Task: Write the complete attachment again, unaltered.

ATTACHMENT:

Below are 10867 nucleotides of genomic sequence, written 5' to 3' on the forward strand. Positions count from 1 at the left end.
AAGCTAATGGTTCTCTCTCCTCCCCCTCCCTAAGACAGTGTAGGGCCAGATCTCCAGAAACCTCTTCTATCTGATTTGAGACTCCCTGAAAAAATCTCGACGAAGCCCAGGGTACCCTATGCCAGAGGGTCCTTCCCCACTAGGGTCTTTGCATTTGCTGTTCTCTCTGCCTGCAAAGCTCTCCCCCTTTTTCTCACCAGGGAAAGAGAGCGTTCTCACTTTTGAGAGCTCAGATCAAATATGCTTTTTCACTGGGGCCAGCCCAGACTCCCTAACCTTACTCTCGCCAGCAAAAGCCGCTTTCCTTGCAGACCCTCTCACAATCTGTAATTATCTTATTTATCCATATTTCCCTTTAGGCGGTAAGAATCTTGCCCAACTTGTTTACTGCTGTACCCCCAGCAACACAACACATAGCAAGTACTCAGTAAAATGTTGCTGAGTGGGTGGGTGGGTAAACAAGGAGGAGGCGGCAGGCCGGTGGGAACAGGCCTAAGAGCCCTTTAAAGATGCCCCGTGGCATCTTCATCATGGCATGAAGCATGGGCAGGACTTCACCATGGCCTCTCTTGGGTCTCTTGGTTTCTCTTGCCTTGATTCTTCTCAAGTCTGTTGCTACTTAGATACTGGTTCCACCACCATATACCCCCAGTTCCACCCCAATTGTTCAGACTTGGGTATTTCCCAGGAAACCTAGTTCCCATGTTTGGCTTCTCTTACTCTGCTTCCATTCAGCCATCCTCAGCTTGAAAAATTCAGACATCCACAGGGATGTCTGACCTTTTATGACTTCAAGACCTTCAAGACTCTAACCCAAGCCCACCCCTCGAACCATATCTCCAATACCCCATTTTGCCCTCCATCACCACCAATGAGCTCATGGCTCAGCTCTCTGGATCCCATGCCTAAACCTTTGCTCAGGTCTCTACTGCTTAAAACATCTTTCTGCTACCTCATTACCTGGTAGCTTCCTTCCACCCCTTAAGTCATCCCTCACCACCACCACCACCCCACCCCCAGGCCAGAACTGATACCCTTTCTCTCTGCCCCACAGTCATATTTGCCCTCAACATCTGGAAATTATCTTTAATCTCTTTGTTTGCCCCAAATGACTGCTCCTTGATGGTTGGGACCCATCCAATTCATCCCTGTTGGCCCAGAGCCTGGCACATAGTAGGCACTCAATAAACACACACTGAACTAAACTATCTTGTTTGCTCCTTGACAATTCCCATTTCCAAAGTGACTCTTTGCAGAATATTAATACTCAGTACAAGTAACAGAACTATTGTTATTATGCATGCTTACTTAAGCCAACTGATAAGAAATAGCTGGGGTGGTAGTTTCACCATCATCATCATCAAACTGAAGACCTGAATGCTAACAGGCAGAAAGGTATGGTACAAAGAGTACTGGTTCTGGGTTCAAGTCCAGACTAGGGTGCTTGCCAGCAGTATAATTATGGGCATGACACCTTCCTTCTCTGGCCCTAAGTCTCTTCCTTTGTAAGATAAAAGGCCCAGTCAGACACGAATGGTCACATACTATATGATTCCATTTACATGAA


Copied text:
Below are 10867 nucleotides of genomic sequence, written 5' to 3' on the forward strand. Positions count from 1 at the left end.
AAGCTAATGGTTCTCTCTCCTCCCCCTCCCTAAGACAGTGTAGGGCCAGATCTCCAGAAACCTCTTCTATCTGATTTGAGACTCCCTGAAAAAATCTCGACGAAGCCCAGGGTACCCTATGCCAGAGGGTCCTTCCCCACTAGGGTCTTTGCATTTGCTGTTCTCTCTGCCTGCAAAGCTCTCCCCCTTTTTCTCACCAGGGAAAGAGAGCGTTCTCACTTTTGAGAGCTCAGATCAAATATGCTTTTTCACTGGGGCCAGCCCAGACTCCCTAACCTTACTCTCGCCAGCAAAAGCCGCTTTCCTTGCAGACCCTCTCACAATCTGTAATTATCTTATTTATCCATATTTCCCTTTAGGCGGTAAGAATCTTGCCCAACTTGTTTACTGCTGTACCCCCAGCAACACAACACATAGCAAGTACTCAGTAAAATGTTGCTGAGTGGGTGGGTGGGTAAACAAGGAGGAGGCGGCAGGCCGGTGGGAACAGGCCTAAGAGCCCTTTAAAGATGCCCCGTGGCATCTTCATCATGGCATGAAGCATGGGCAGGACTTCACCATGGCCTCTCTTGGGTCTCTTGGTTTCTCTTGCCTTGATTCTTCTCAAGTCTGTTGCTACTTAGATACTGGTTCCACCACCATATACCCCCAGTTCCACCCCAATTGTTCAGACTTGGGTATTTCCCAGGAAACCTAGTTCCCATGTTTGGCTTCTCTTACTCTGCTTCCATTCAGCCATCCTCAGCTTGAAAAATTCAGACATCCACAGGGATGTCTGACCTTTTATGACTTCAAGACCTTCAAGACTCTAACCCAAGCCCACCCCTCGAACCATATCTCCAATACCCCATTTTGCCCTCCATCACCACCAATGAGCTCATGGCTCAGCTCTCTGGATCCCATGCCTAAACCTTTGCTCAGGTCTCTACTGCTTAAAACATCTTTCTGCTACCTCATTACCTGGTAGCTTCCTTCCACCCCTTAAGTCATCCCTCACCACCACCACCACCCCACCCCCAGGCCAGAACTGATACCCTTTCTCTCTGCCCCACAGTCATATTTGCCCTCAACATCTGGAAATTATCTTTAATCTCTTTGTTTGCCCCAAATGACTGCTCCTTGATGGTTGGGACCCATCCAATTCATCCCTGTTGGCCCAGAGCCTGGCACATAGTAGGCACTCAATAAACACACACTGAACTAAACTATCTTGTTTGCTCCTTGACAATTCCCATTTCCAAAGTGACTCTTTGCAGAATATTAATACTCAGTACAAGTAACAGAACTATTGTTATTATGCATGCTTACTTAAGCCAACTGATAAGAAATAGCTGGGGTGGTAGTTTCACCATCATCATCATCAAACTGAAGACCTGAATGCTAACAGGCAGAAAGGTATGGTACAAAGAGTACTGGTTCTGGGTTCAAGTCCAGACTAGGGTGCTTGCCAGCAGTATAATTATGGGCATGACACCTTCCTTCTCTGGCCCTAAGTCTCTTCCTTTGTAAGATAAAAGGCCCAGTCAGACACGAATGGTCACATACTATATGATTCCATTTACATGAA